THE LIBERTY BOYS' INDIAN DECOY. 'rhen he sat down 'lt the foot of another tree and composed himself to await the coming of darkness before ven turing to approach the Quaker City. He had been up nearly all the preceding night, and was sleepy, and before he realized that b.e was in danger of going to sleep, he was uncon scious of his surro undings. Suddenly he awoke with a start. He felt bands upon his arms, and realized that he was in danger He looked around, and founq himself surrounded by a dozen redcoats. C-_ie of these had his arm in a sling, and Dick at once guessed that this was the force that had been having sport with the Indian, Red Rover. He did not believe that the redcoats guessed that he was the person who had frightened them away, however, and so he decided to put on a bold front and try to get them to let him alone. "What do you mean?" he asked. "Wl1y have you seized me?" "You are our prisoner," said the leader a lieutenant. It was indeed Lieutenant Bond. "Your prisoner?" "Yes ." "Why a prisoner?" "Because you are a rebel spy!" "I am not." "Of course you would say that." "Because it is true." "Bah! Please explain why you were sitting here asleep." "I was resting, after a long ride." "'That will do to tell, but my opinion is that you wer e waiting for night to come, to shield your movements, and that you intended to slip into the city on a spying expedition." "I had no suc h intention." Dick saw it would be useless to argue with the lieuten ant. "I can wait," he said, with well-assumed satisfa.ction. "As soon as your commander-in-chief has seen .. me and talked to me he will set me free." "Perhaps so." This was said in a tone of voice that implied doubt. Then Dick was placed on the back of his horse, and the party set out in the direction of Philadelphia. It did not take them long to arrive at their destination. Dick's horse was taken to a stable at the rear of the build ing occupied by the commander-in -chi ef of the British army, and then Dick was conducted into the building. The lieutenant and one of bis comrades escorted Dick to the private room of General Howe, and entered, with their prisoner. General Howe was short, fat, red-faced, and good-natured, though he could get angry on occasion. He turned his head and eyed the newcomers with inter est, and at the same time inquiringly. "Hello, whom have you there?" he asked, looking at the lieutenant "A prisoner, your excellency," was the reply. "So I see; but who antl what is he?" "That is for you to learn, sir; we suspected that he was a rebel spy, and so captured him ancl have brought him to you." 1 "Humph!" General Howe turned and gave Dick a searching look. "What is yom name?" he asked. "Dan Morton." "Where do you live?" "About twenty from here, sir." "In which direction?" "Northwest." ''Why are you down in this part of the country?" "I was coming to the city, sir." "We sha ll see; boys, bind his arms." "What for?" Dick saw that it would be useless to resi st; they outnum"I wanted to see an army." bered him a dozen to one. "Ah, you have never seen one?" They bound his arms and then took his weapons away "No, sir." from him. The general eyed the youth searchingly. They were smprised when they found four pistols in his "You are a hardy, healthy-looking young fellow," he belt. said "How would you like to join the army?" ."You go pretty well armed, young fellow," said the lieu-"I don't know; my parents might not like it." tenant. "You would join if your parents were willing, then?" "Yes; there are times when one should have weapons, "Yes, sir. you know. I was afraid that I might meet some rebels, "I am glad to hear that; I will send a messenger to your and wanted to be in a position to protect myself." home to-morrow, and ask that they permit you to join my The redcoats laughed ironically. army." "You are pretty smart," the lieutenant said. "But you This would be bad for Dick. If they held him a prisoner can't fool us." till the messenger came back it ould be known that he "I am not trying to fool you." had not told the truth, and this would stamp him as being "That remains to be seen. We are going to take you into a spy. the city and turn you over to the commander-in-chief. If However, the messenger was not to be sent he chooses to believe your story, well and good. We will not I Just then footsteps were heard, and the door opened and have anything to say." the orderly announced Henry Smart.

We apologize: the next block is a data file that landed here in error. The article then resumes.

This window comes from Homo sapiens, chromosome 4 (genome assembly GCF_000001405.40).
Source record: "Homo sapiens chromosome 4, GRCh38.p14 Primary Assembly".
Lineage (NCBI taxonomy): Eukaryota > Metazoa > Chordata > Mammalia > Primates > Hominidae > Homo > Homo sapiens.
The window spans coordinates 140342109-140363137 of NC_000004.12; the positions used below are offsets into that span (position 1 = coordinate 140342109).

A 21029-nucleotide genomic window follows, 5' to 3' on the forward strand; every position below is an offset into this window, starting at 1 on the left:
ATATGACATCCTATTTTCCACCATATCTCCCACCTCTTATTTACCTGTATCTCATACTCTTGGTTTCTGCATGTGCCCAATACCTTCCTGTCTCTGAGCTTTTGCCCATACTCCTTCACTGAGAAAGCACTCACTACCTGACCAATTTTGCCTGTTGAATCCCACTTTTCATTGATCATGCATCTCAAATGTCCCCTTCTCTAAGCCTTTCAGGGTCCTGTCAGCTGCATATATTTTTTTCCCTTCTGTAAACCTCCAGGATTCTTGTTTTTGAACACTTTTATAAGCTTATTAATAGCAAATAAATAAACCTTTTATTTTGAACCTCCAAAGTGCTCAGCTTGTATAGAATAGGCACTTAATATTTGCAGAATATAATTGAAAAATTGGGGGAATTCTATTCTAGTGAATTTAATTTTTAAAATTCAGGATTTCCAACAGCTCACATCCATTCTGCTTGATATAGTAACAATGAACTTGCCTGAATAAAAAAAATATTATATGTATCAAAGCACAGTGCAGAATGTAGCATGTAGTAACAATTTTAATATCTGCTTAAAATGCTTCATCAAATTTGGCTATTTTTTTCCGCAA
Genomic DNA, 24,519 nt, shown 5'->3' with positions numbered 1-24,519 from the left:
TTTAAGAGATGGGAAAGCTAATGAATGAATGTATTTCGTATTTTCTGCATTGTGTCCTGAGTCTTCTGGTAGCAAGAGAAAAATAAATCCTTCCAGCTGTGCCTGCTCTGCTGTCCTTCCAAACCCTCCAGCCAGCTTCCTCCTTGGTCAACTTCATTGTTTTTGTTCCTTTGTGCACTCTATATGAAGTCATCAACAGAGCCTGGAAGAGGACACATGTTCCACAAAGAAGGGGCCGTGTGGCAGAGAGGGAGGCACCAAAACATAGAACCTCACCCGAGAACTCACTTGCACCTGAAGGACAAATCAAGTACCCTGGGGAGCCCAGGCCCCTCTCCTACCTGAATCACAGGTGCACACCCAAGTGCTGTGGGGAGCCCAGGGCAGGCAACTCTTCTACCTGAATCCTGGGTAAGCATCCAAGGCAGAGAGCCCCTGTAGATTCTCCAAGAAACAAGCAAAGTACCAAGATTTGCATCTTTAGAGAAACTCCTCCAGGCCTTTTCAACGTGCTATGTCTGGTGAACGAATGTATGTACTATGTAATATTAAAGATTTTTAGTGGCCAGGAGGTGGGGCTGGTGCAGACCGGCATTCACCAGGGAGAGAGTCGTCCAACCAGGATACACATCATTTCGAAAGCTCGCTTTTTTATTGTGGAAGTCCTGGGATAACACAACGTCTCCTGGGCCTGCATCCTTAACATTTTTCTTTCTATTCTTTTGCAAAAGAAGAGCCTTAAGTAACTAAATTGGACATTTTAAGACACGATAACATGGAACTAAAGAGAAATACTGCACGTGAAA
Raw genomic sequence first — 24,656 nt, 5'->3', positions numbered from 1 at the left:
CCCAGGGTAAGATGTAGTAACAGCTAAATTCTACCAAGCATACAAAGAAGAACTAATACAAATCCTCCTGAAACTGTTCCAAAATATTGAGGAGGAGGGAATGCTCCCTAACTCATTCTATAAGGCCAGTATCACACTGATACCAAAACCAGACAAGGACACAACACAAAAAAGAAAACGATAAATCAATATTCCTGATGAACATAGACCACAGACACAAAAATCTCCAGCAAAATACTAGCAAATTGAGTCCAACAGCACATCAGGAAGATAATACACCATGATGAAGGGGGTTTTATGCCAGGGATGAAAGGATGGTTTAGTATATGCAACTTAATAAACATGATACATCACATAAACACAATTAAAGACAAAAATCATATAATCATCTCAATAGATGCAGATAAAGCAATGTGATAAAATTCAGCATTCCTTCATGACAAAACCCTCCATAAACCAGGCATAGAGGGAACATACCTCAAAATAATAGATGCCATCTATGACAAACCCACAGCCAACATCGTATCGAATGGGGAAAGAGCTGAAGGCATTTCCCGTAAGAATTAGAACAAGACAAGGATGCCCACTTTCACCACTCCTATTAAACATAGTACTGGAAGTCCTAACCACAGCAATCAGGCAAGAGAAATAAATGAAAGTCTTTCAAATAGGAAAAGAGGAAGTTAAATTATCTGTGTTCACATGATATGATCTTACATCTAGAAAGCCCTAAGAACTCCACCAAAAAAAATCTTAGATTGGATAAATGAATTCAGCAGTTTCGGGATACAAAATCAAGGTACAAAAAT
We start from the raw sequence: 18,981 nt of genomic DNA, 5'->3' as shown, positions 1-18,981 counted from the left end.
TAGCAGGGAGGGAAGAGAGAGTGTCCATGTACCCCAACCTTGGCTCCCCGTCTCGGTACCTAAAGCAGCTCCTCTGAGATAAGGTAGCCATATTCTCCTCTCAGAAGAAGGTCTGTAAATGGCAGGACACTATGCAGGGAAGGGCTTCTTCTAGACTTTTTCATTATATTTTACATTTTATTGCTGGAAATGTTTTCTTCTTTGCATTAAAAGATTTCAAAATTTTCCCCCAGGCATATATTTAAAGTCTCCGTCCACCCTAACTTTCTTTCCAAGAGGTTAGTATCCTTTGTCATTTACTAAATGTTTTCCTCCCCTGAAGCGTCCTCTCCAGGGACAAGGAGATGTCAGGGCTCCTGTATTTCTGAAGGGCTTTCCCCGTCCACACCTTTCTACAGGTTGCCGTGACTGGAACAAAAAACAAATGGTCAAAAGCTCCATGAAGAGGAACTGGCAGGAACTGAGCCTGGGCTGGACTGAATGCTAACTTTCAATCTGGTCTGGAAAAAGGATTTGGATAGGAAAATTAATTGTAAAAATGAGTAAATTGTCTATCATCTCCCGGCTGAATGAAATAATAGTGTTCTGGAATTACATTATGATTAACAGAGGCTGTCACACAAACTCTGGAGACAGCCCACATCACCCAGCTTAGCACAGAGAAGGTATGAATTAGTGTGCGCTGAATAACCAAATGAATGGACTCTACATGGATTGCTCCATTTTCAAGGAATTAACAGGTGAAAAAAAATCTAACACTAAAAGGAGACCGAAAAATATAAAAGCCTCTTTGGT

6 THE LIBER'rY BOYS' INDIAN DECOY. The instant Dick heard the name he felt that it was nl I up with him,. for he knew Henry Smart well, and Smart knew him. The man in que s tion \\"US the champion British spy-as Dick was known a:; The Champion Patriot Spy. Henry Smart entered, ancl the instant his eyes fell upon Dick he gave a stari, and exclaimed: "Dick Slater, the rebel spy, by all that i wonderful''' CHAPTER TV. RED ROVRR MAKE::-! .i DfSCOVBRY. ,.... said the lieutenant. "He is the most famous of all the rebel spies. He Dick Slater, the captain of the Liberty Boys." "I have a number of ce-lls that will hold him or any man." was the reply. "All right." The jailor took charge of the pri s oner, and the lieuten ant went to his quarters. The jailor took Dick to a cell, and placed him in it; theu nn assistant unbound the youth's hand "Good-night," said the j ai1or. "Good-night,'' replied Dick. 'I'hen the jajlor and his assistant took their departure, locking the cell:door 1Jehinc1 them. There was a candle in the cell, s o Dick was not. in darkGeneral Howe and Lientenant B o nd s larecl in amazeness. ment. He was now free to reflect on his sihrnt.ion They looked firs t at Henry Smart anll th<:n at Dick. He could not but confess that it wa anythirg bnt a "What is that you say, Smart?" the Bri lish commanderpleasing one. in-chief said. "Do you really mean that this young man is He was a prisoner, without, seemingly, any chance lo free the famous spy, Dick himself. rlfj "Indeed I do, s ir." More, he was a known spy, and the penalty, always, for "You know him, then?' a spy, is death. "Very w e ll, indeed." Unless he escaped, he would assurec1.Iy be put to death. "You are !>Ure there can be no mistake?" Next day Dick was taken before the British commander" I am certain of it; Dick Slater and I ha ve met before; in-chief's staff and given a trial. indeed once upon a time we were engaged in a cont.est for It w as proven that he was a patriot spy, and General the mastery, anrl it was ndt decided which was the better Howe sentenced him to death by shooting. man. The contest was interrupted." The youth was to be put to death next evening at six The British general looked at Dick with interest. I o'clock. He haJ heard a great deal about tJ1e famous rebel spy As they were taking Dick back to the jail, he was seen -indeed he had offered a reward for him-but this was the and recognized by an Indian who, in company with a rough.first time he had Been him facp to face. looking hunter, was walking along the strret. "So you are Dick Slater! he exclaimed The Indian was Red Rover. Dick bowed and smiled. The instant his eyes fell upon Dick, he gave a start and 'I suppose there is no use denying it," he said, quietly; caugM his companion by the aJ'rn. ":\1r. Smart, here knows me, and that makes it folly for "Look!" he exclaimed in a low, intense; "there me to deny my identity." Dick Slater, an' um prisoner!" "You are right." '"l'het's so, Red Rover, by thunder!" Then the general turned to Lieut.en.ant Bond, and went "W11ite boy in heap trubble, mebby?" on. "I guess yer right; ye see, he's er patriot spy, an' thcr "Lieutenant, you did a better thing than you knew when you captured this young man." "So it seems,," was the reply. Then the comman